Petitioners argue that they are not responsible for the circulation of the article in California. A reporter and an editor, they claim, have no direct economic stake in their employer's sales in a distant State. Nor are ordinary employees able to control their employer's marketing activity. The mere fact that they can "foresee" that the article will be circulated and have an effect in California is not sufficient for an assertion of jurisdiction. World-Wide Volkswagen Corp. v. Woodson, supra, at 295; Rush v. Savchuk, supra, at 328-329. They do not "in effect appoint the [article their] agent for service of process." World-Wide Volkswagen Corp. v. Woodson, supra, at 296. Petitioners liken themselves to a welder employed in Florida who works on a boiler which subsequently explodes in California. Cases which hold that jurisdiction will be proper over the manufacturer, Buckeye Boiler Co. v. Superior Court, 71 Cal.2d 893, 458 P.2d 57 (1969); Gray v. American Radiator & Standard Sanitary Corp., 22 Ill.2d 432, 176 N.E.2d 761 (1961), should not be applied to the welder who has no control over and derives no direct benefit from his employer's sales in that distant State.
Petitioners' analogy does not wash. Whatever the status of their hypothetical welder, petitioners are not charged with mere untargeted negligence. Rather, their intentional, and allegedly tortious, actions were expressly aimed at California. Petitioner South wrote and petitioner Calder edited an article that they knew would have a potentially devastating impact upon respondent. And they knew that the brunt of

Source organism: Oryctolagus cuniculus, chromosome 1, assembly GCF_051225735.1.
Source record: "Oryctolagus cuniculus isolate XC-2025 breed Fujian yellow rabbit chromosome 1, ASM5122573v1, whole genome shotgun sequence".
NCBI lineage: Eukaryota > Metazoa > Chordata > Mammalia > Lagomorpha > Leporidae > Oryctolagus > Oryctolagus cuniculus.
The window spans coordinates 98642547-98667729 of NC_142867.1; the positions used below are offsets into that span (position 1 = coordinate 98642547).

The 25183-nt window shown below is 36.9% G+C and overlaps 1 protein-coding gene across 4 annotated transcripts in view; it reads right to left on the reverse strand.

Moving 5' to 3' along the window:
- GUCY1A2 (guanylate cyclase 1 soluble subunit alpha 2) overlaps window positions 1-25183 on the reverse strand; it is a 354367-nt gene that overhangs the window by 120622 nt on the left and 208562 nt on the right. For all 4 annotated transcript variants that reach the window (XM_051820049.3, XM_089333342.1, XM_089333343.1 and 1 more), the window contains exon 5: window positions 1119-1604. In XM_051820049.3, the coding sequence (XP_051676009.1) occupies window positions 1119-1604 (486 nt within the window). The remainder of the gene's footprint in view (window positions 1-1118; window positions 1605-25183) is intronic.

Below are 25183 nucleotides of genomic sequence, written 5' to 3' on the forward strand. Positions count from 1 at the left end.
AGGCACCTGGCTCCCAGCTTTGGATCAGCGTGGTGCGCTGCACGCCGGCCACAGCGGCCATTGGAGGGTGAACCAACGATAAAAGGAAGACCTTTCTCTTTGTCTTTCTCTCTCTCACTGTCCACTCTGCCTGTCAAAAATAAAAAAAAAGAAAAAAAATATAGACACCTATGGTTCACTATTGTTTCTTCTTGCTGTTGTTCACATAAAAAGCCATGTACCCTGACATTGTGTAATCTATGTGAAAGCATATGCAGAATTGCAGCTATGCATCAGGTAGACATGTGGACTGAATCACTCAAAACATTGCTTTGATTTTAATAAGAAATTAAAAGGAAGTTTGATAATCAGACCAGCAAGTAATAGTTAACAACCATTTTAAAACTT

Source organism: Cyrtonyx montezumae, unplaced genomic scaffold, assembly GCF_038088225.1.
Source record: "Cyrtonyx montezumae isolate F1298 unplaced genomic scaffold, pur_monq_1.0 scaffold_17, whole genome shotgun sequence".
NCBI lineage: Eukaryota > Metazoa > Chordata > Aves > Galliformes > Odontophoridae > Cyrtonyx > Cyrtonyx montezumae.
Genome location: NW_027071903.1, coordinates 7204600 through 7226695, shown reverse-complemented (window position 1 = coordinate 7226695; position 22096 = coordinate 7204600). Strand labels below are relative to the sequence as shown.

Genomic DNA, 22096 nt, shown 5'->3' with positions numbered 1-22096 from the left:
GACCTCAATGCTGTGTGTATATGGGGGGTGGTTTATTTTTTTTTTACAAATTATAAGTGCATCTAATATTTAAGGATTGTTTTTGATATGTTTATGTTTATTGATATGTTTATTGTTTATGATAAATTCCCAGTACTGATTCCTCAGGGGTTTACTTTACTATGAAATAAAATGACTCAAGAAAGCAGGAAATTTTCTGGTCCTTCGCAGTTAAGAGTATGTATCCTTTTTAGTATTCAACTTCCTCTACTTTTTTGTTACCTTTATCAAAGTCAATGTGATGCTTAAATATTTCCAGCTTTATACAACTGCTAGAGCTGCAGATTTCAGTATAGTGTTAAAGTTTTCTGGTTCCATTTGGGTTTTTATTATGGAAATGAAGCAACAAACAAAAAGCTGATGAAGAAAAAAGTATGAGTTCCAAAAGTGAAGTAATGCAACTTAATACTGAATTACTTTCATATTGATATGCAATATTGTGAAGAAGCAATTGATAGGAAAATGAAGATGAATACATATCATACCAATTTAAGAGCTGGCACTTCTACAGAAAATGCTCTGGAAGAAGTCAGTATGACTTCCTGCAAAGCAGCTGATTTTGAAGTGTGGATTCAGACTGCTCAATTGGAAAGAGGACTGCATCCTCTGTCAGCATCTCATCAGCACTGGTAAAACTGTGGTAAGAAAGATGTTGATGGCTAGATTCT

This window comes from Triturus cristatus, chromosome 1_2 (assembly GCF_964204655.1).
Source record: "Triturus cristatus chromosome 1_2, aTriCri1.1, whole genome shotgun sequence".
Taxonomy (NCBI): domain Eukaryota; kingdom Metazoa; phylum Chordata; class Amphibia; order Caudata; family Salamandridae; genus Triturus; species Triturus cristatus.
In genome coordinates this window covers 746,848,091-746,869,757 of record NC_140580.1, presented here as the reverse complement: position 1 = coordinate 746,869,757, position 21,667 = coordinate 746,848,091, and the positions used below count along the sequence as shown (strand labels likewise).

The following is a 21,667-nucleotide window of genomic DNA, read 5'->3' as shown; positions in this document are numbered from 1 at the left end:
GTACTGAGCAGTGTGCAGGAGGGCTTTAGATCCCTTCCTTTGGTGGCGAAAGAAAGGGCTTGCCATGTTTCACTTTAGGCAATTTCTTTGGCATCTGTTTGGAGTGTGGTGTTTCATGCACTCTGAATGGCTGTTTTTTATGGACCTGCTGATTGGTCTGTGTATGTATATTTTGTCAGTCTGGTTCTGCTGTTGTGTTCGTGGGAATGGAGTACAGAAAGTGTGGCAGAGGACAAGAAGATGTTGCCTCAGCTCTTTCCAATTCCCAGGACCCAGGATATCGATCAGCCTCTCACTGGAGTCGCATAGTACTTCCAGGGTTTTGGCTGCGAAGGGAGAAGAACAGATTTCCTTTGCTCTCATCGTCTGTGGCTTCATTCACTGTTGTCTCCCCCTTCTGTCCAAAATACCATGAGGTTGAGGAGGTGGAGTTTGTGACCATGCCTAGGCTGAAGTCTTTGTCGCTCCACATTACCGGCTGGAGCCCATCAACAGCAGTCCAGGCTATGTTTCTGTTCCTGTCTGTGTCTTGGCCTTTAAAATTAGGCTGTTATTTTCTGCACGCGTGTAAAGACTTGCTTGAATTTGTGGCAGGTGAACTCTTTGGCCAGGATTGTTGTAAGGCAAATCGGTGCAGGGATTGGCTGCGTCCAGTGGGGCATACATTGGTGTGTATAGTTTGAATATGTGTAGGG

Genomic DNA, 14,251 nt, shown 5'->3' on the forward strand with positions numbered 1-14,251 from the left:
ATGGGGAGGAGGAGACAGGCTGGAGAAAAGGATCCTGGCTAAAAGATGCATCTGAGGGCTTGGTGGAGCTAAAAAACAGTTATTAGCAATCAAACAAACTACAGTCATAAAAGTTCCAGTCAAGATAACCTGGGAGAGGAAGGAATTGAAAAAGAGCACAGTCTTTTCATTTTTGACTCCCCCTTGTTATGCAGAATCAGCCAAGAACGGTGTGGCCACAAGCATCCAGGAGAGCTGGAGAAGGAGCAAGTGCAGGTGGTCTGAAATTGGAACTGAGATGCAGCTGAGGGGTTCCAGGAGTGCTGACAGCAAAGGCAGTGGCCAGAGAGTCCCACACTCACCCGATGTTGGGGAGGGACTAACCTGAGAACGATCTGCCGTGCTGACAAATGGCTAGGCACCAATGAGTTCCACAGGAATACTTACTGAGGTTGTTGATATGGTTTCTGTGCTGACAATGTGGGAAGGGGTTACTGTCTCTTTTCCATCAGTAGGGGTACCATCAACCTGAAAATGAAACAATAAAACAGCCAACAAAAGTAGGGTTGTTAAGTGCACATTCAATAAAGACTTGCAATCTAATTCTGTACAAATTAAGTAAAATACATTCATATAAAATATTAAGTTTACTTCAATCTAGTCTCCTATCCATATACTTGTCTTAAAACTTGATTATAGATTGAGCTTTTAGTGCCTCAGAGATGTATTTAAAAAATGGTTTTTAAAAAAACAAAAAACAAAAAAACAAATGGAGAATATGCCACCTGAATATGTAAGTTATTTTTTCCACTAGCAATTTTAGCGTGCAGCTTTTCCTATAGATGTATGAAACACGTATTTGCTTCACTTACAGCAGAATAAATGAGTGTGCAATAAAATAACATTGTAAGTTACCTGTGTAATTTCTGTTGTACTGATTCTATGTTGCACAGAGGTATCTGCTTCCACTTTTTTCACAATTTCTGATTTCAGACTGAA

Petitioners are correct that their contacts with California are not to be judged according to their employer's activities there. On the other hand, their status as employees does not somehow insulate them from jurisdiction. Each defendant's contacts with the forum State must be assessed individually. See Rush v. Savchuk, supra, at 332 ("The requirements of International Shoe . . . must be met as to each defendant over whom a state court exercises jurisdiction"). In this case, petitioners are primary participants in an alleged wrongdoing intentionally directed at a California resident, and jurisdiction over them is proper on that basis.
We also reject the suggestion that First Amendment concerns enter into the jurisdictional analysis. The infusion of such considerations would needlessly complicate an already imprecise inquiry. Estin v. Estin, 334 U.S. 541, 545 (1948). Morever, the potential chill on protected First Amendment activity stemming from libel and defamation actions is already taken into account in the constitutional limitations on the substantive law governing such suits. See New York Times Co. v. Sullivan, 376 U.S. 254 (1964); Gertz v. Robert Welch, Inc., 418 U.S. 323 (1974). To reintroduce those concerns at the jurisdictional stage would be a form of double counting. We have already declined in other contexts to grant special procedural protections to defendants in libel and defamation actions in addition to the constitutional protections
We hold that jurisdiction over petitioners in California is proper because of their intentional conduct in Florida calculated to cause injury to respondent in California. The judgment of the California Court of Appeal is